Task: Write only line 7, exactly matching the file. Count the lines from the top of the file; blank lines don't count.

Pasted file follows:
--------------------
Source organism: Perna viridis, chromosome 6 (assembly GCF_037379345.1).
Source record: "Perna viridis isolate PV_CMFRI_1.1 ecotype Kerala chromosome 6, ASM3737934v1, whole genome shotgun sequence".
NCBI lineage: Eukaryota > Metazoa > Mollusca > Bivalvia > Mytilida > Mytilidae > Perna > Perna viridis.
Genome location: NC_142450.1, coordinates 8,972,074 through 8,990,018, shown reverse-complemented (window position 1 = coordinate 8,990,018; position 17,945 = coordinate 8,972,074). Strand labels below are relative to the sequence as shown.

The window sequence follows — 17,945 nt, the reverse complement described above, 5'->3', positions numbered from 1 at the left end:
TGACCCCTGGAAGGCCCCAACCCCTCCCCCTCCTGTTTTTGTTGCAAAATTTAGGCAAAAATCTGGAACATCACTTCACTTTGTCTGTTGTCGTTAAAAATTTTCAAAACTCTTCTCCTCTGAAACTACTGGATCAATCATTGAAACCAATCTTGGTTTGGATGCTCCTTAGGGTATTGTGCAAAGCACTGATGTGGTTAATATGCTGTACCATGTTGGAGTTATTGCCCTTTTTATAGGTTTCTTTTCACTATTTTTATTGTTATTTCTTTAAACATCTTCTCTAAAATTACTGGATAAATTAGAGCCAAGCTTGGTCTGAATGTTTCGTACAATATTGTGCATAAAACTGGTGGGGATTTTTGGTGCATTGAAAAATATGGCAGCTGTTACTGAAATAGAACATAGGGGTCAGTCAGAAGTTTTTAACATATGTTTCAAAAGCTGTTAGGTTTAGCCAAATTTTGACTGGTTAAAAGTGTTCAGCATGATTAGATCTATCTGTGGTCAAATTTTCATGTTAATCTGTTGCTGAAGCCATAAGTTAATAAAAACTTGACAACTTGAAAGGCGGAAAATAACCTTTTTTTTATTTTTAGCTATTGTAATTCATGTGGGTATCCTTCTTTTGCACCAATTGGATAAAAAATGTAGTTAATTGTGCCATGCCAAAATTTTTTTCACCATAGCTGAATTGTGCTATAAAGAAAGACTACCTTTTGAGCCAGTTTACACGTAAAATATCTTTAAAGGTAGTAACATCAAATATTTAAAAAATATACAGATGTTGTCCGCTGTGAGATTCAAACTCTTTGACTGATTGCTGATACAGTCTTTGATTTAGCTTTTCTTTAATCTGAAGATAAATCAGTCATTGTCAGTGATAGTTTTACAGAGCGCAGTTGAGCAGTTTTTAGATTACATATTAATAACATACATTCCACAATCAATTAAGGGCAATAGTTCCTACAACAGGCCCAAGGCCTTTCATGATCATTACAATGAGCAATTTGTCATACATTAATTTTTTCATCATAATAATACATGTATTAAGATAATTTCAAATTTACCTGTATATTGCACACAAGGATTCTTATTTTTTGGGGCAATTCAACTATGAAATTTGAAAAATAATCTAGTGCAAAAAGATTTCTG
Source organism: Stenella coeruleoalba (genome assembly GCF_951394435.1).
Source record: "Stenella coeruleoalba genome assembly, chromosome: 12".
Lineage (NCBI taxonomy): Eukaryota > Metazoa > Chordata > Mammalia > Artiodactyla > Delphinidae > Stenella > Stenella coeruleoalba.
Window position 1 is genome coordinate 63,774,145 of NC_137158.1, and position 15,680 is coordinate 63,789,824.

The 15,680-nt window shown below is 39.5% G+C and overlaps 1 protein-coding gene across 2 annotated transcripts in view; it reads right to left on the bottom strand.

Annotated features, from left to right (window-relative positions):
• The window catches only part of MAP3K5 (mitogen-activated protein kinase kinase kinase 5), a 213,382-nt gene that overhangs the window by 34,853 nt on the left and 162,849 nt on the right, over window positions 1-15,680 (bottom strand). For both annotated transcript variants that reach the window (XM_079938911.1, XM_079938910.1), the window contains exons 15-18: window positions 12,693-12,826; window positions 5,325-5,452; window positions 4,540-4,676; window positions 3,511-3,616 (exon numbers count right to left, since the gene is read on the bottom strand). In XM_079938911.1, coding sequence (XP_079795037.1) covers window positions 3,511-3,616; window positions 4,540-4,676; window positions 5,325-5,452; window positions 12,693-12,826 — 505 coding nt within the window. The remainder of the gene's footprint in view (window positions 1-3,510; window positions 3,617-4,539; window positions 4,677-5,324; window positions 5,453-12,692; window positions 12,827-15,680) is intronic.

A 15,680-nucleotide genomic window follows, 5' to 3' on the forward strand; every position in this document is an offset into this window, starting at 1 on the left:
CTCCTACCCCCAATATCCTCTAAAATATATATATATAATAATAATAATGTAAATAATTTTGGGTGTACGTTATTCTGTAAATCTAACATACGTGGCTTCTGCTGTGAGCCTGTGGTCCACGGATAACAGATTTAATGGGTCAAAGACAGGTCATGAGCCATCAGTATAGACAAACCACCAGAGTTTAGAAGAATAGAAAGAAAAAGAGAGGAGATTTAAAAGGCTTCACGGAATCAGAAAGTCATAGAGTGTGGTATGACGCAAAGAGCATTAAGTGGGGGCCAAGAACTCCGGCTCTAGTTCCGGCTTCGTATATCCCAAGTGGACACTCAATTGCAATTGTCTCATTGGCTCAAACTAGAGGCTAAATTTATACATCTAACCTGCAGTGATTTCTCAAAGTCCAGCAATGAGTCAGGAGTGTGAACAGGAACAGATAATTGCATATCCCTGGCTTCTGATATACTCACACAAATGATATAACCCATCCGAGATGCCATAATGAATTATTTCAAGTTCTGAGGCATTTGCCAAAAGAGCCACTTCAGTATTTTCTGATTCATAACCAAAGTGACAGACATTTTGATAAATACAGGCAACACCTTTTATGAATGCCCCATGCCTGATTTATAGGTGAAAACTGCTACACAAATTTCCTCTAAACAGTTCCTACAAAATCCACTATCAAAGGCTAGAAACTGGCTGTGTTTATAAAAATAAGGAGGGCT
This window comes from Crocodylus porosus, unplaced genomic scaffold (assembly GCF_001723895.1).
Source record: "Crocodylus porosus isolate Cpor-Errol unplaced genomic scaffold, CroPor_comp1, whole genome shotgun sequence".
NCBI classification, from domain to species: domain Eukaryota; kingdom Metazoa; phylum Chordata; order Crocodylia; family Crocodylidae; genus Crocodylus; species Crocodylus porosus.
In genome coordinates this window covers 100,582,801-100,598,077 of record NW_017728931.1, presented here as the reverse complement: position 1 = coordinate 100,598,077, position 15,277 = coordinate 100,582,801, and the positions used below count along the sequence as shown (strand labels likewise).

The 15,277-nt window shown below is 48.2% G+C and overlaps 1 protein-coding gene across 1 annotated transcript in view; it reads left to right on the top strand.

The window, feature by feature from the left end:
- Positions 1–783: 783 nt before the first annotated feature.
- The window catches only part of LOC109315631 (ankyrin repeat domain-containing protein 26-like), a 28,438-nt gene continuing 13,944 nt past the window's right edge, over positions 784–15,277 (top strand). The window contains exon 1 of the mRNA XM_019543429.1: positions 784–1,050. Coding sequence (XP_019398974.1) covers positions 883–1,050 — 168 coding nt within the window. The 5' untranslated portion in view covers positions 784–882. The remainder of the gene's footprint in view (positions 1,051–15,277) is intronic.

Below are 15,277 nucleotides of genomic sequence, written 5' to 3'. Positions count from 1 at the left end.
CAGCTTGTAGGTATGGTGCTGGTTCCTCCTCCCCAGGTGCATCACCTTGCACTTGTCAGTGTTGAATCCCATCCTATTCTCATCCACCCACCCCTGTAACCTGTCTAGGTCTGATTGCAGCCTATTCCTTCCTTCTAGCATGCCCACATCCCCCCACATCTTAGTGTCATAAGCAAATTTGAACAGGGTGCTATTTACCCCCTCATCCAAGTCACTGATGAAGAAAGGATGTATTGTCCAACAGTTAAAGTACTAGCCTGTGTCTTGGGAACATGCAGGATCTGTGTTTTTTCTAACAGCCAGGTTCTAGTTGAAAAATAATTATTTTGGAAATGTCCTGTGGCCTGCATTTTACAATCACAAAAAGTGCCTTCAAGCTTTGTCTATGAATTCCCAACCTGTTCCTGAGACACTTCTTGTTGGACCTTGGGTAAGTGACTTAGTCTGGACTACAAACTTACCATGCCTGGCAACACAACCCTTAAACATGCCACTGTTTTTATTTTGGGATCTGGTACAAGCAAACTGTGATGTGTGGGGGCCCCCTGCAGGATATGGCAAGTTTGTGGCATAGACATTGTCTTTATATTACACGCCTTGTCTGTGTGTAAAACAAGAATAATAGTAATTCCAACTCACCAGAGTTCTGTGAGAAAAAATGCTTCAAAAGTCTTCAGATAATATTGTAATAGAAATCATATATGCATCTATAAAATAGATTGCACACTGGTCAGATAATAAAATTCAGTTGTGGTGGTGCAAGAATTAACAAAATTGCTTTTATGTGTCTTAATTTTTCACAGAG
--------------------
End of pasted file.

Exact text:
Source organism: Stenella coeruleoalba (genome assembly GCF_951394435.1).